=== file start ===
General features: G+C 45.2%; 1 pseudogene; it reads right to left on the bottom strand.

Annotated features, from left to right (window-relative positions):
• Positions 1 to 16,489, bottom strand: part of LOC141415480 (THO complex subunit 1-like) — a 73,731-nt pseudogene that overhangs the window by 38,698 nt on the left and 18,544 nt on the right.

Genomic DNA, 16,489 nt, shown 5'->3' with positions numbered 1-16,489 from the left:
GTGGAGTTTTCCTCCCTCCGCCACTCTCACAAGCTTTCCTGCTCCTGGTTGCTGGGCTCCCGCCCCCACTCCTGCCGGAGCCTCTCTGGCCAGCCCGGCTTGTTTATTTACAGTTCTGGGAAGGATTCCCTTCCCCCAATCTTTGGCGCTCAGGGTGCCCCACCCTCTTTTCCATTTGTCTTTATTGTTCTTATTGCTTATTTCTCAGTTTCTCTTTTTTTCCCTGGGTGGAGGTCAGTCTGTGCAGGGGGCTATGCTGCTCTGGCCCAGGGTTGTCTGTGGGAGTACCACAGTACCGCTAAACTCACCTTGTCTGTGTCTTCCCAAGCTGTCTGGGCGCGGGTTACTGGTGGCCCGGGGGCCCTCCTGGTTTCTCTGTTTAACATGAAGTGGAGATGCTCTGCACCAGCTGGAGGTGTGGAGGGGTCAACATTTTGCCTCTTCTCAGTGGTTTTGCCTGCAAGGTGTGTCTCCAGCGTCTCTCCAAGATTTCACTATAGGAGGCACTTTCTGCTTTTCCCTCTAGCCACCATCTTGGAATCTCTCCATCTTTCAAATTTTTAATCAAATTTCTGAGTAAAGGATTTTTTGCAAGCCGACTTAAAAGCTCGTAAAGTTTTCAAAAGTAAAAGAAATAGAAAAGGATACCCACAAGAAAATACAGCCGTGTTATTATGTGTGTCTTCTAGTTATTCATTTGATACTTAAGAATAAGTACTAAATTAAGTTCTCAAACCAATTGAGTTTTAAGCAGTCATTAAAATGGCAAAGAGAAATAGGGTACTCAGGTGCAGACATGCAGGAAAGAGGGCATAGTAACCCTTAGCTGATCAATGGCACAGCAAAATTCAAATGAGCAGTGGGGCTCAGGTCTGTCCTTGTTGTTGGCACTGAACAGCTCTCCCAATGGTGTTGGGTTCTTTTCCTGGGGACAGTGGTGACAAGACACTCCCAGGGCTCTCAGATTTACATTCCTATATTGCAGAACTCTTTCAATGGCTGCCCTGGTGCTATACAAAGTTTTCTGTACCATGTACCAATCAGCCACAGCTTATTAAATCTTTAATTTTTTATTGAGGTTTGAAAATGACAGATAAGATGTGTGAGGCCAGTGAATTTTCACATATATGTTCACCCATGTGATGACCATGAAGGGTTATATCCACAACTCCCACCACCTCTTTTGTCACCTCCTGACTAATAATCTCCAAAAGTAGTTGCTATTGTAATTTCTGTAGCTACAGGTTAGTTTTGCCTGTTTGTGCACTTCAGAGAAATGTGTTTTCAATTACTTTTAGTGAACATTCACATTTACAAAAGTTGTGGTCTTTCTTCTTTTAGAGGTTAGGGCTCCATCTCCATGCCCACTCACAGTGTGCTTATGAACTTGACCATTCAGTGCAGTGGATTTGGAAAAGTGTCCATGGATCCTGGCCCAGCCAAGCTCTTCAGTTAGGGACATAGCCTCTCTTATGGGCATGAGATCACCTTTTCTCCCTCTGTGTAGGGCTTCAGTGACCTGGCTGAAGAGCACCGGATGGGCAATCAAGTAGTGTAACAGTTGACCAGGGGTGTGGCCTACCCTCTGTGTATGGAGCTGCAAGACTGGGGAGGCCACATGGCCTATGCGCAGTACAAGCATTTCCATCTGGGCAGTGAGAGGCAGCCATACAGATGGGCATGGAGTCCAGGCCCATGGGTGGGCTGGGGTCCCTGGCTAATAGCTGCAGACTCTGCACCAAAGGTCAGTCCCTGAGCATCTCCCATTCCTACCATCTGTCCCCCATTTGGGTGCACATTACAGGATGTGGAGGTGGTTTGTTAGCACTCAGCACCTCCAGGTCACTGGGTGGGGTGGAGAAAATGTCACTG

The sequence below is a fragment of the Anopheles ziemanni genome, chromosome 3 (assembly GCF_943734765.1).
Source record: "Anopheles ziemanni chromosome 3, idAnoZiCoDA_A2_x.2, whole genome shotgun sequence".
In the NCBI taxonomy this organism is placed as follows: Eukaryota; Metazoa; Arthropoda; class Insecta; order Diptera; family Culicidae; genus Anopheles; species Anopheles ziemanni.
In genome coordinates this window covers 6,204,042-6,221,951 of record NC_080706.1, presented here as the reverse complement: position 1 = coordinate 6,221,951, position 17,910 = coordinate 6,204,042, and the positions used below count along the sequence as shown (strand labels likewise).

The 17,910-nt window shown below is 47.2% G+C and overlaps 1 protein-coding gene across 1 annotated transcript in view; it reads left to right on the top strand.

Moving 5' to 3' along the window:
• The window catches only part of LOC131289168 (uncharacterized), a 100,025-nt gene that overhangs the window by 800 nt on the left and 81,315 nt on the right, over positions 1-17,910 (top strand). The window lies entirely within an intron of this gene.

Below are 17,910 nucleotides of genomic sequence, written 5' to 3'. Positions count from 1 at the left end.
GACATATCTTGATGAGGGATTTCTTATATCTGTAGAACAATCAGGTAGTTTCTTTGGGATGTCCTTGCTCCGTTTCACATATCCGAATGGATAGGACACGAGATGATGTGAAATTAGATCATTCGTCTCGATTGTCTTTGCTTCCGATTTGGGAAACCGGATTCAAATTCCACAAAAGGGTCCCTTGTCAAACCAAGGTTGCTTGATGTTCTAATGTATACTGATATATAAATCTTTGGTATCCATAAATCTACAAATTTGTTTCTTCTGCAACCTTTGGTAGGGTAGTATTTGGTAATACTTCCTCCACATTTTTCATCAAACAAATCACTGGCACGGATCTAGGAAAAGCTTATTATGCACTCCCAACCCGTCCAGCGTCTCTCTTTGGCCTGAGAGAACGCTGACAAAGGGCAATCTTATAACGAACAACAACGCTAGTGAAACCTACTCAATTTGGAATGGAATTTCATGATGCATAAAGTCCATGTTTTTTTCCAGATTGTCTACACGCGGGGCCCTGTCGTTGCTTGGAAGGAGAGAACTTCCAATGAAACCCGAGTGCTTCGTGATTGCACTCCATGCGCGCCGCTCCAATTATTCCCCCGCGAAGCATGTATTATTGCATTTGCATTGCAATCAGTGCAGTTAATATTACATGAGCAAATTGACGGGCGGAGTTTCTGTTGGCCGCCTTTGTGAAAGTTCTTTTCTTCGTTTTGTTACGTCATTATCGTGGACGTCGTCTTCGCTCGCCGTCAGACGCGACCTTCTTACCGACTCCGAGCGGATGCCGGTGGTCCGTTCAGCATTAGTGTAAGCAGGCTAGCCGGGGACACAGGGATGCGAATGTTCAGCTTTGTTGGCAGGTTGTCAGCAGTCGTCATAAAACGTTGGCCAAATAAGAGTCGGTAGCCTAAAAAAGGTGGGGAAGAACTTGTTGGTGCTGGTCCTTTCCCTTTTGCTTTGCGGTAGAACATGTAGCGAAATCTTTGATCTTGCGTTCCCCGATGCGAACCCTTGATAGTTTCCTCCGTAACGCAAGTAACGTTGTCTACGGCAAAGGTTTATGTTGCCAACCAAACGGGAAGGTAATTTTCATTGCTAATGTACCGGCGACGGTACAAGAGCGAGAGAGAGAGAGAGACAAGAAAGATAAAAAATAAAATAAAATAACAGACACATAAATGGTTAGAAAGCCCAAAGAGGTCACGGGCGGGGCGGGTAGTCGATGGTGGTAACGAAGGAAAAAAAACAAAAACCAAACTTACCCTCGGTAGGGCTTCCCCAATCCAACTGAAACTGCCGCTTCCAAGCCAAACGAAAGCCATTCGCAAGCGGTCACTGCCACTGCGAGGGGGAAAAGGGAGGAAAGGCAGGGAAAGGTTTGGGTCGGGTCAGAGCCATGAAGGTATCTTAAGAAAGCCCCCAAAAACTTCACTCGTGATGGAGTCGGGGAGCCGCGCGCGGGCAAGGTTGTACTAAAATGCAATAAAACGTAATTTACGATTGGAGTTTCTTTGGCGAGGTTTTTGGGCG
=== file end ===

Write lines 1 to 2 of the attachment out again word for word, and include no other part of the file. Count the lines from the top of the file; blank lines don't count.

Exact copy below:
General features: G+C 45.2%; 1 pseudogene; it reads right to left on the bottom strand.

Annotated features, from left to right (window-relative positions):